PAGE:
Biography of Samuel M. Winton
Erie County, OH Biographies





SAMUEL M. WINTON. The Winton family of Berlin Heights, probably have as many interesting associations with the early settlement and the early families of Erie County as any of the representatives of pioneer stock that can still be found in this region. The Wintons have lived in this part of Northern Ohio upwards of ninety years, while Mrs. Winton's family was settled here more than a century ago.

Samuel M. Winton is of Scotch ancestry, though the name has been identified with this country for several generations His parents were Montville and Charlotta (Barnes) Winton, both of whom were natives of Lorain County, Ohio, and both of Connecticut families. Both Winton and Barnes families came to Northern Ohio during the early '20s, when all the country was little more than a wilderness. The Wintons settled in Vermilion Township of Erie County, while the Barnes family found a location at Amherst in Lorain County. From both of these households the mills and stores and other markets were miles distant. Wild game was in abundance in the woods and the Indians were still common visitors at their log cabin homes. Both families improved good farms and did their share of the early pioneer work. The grandparents of Mr. Winton in both the Winton and Barnes lines lived to ripe old age in spite of the hardships of their early experience, and most of them were past fourscore when called upon to settle their last accounts. After Montville Winton and wife were married they began housekeeping at Amherst in Lorain County, and he developed one of the first regular businesses of buying and shipping cattle, horses, sheep and hogs. He was a drover to Cleveland and other eastern markets, though most of his stock went to Cleveland. For many years he was almost constantly traveling about over Lorain, Huron and Erie counties, and acquired a large acquaintance with the people of this section of the state through his business relations. It was his custom in the early days to take his cattle to market one kind at a time, driving the cattle, horses, sheep and hogs all in separate droves. Later in life Montville Winton and wife moved to Wood County, Ohio, and spent their last years in retirement at Portage Montville Winton died there a little more than twenty years ago, having survived his wife several years. Montville Winton was born about 1805 and his wife about 1808. They were members pf the Methodist Church and he was a republican. To their marriage were born eight children, four sons and four daughters. Three of these died when quite young. Morton, one of those that grew up, was in the United States Navy throughout the period of the Civil war and died a bachelor at Portage when about sixty years of age. Another child, George, who is still living and makes his home at Portage, in Wood County, was also a soldier and went through the war unscathed with an Ohio regiment and is now sixty eight years of age and is married but has no children. A daughter, Artemisia, the widow of John Stapleton, lives at Fort Wayne, Indiana, and has a son and three daughters. Another daughter was Melissa, who died a few years ago at Portage, as the widow of Franklin Mendell, who was one of the most popular railway engineers on the Lake Shore road.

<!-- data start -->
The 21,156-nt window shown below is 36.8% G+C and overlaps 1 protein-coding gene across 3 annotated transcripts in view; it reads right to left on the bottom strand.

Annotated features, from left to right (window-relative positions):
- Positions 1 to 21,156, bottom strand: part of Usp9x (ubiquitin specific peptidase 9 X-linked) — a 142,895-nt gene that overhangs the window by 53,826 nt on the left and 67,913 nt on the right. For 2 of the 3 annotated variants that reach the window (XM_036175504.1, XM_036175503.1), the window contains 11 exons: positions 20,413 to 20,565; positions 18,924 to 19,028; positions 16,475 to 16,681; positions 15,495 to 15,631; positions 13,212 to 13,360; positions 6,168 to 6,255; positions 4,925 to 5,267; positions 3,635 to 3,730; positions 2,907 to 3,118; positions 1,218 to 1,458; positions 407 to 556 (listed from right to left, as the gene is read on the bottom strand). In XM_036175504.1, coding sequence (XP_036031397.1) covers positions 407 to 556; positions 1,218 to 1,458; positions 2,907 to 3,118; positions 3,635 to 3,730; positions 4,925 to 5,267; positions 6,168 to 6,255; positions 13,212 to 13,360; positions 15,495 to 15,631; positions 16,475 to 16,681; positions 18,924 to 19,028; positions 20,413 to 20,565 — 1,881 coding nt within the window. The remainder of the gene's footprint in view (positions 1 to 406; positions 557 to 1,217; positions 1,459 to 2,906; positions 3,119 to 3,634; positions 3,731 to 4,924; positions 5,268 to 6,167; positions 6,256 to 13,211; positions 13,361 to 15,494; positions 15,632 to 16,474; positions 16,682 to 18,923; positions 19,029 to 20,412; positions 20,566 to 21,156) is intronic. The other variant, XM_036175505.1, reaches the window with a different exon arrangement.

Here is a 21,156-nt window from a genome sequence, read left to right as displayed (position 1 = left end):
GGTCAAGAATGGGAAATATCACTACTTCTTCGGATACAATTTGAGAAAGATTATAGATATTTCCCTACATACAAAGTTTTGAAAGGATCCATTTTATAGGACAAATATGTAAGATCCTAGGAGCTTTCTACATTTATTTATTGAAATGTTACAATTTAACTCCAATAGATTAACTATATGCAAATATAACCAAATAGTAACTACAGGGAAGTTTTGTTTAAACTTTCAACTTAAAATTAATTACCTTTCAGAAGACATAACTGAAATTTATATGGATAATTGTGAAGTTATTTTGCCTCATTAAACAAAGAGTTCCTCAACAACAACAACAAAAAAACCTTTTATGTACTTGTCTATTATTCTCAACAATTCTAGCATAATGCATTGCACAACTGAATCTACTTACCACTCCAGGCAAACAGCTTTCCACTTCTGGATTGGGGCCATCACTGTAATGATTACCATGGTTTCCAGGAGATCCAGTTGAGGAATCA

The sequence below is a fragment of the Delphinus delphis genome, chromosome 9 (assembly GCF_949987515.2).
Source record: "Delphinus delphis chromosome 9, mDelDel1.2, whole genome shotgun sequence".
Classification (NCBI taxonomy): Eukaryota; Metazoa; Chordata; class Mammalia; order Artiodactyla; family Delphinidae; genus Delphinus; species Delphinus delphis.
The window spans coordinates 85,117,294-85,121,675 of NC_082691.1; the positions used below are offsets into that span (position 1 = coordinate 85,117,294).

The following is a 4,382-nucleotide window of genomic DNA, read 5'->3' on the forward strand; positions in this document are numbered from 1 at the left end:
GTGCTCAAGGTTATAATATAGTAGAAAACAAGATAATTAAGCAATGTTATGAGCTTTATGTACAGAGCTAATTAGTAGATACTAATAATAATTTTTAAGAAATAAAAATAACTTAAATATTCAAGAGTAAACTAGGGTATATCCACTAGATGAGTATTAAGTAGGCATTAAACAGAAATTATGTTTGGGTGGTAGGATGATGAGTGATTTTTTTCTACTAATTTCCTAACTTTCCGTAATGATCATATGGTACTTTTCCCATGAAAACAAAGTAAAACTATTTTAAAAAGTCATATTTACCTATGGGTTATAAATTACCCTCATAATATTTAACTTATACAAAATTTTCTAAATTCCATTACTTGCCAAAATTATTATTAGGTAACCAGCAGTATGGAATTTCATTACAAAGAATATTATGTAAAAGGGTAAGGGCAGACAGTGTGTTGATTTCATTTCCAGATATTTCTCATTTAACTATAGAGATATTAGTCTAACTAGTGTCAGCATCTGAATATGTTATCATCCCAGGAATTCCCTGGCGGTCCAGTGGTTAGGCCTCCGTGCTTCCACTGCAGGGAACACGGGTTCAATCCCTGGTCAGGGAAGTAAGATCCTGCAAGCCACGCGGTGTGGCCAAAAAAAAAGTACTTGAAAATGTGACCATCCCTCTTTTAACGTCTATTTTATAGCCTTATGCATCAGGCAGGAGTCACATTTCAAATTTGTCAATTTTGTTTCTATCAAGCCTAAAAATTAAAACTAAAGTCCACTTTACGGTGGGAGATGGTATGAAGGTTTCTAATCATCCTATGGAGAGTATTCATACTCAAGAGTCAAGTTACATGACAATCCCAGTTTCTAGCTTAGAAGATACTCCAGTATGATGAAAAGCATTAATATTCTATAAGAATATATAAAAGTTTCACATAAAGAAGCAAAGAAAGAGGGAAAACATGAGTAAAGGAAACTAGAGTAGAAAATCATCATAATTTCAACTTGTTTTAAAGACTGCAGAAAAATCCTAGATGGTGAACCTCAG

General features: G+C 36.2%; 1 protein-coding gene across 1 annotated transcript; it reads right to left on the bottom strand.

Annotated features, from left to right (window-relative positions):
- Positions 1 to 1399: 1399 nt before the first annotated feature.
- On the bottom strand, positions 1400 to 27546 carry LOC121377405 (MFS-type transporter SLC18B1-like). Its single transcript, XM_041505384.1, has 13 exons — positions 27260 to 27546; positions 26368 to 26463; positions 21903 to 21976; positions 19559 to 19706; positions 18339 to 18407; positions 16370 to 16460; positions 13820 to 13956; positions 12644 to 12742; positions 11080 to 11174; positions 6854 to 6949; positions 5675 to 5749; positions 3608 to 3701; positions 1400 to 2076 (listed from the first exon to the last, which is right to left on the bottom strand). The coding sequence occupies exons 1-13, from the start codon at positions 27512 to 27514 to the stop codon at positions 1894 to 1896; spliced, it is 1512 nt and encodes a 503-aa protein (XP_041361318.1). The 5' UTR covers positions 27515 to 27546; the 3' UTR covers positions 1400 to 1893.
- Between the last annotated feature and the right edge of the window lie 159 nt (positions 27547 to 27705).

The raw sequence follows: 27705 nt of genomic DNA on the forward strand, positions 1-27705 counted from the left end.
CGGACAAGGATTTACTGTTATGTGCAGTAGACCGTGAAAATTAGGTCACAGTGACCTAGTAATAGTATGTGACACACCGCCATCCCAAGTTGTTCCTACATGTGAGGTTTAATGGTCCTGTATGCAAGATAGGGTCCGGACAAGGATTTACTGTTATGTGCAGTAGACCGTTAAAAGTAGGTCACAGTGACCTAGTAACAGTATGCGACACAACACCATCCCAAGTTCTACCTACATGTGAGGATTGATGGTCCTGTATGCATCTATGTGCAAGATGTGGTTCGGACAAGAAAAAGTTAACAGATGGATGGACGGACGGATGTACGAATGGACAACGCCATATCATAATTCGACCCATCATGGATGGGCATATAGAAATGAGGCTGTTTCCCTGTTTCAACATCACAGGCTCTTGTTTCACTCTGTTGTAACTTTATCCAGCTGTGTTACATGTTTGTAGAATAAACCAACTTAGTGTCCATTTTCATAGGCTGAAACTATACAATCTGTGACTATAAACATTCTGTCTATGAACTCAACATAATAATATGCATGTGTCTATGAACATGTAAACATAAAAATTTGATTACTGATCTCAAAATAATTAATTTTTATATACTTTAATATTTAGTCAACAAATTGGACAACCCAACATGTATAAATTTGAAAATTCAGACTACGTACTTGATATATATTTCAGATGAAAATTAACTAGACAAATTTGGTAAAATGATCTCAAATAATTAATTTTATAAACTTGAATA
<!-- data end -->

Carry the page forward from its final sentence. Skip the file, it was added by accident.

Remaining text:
Samuel M. Winton was the oldest son and the second child of his parents. Hem was born at Brownhelm in Lorain County, Ohio, May 8, 1838. He grew up at his father's home, and early became identified with the business of stock drover followed by his father. Beginning as early as twelve years he rode a horse and helped drive cattle to Cleveland, and he proved himself so trustworthy that he was often allowed to take a herd by himself. That business gave him his chief activities until he reached his majority. After his marriage he settled on a farm at Ogontz in Berlin Township, and there he had forty five acres of well improved land and in addition to its own productions he carried on an extensive business in the buying and selling of horses, cattle and other stock, mainly for the benefit of local markets. Another feature of his farming was fruit growing. In these activities he was engaged with satisfying success until the spring of 1903, when he removed to Berlin Heights and bought a comfortable residence on South Street.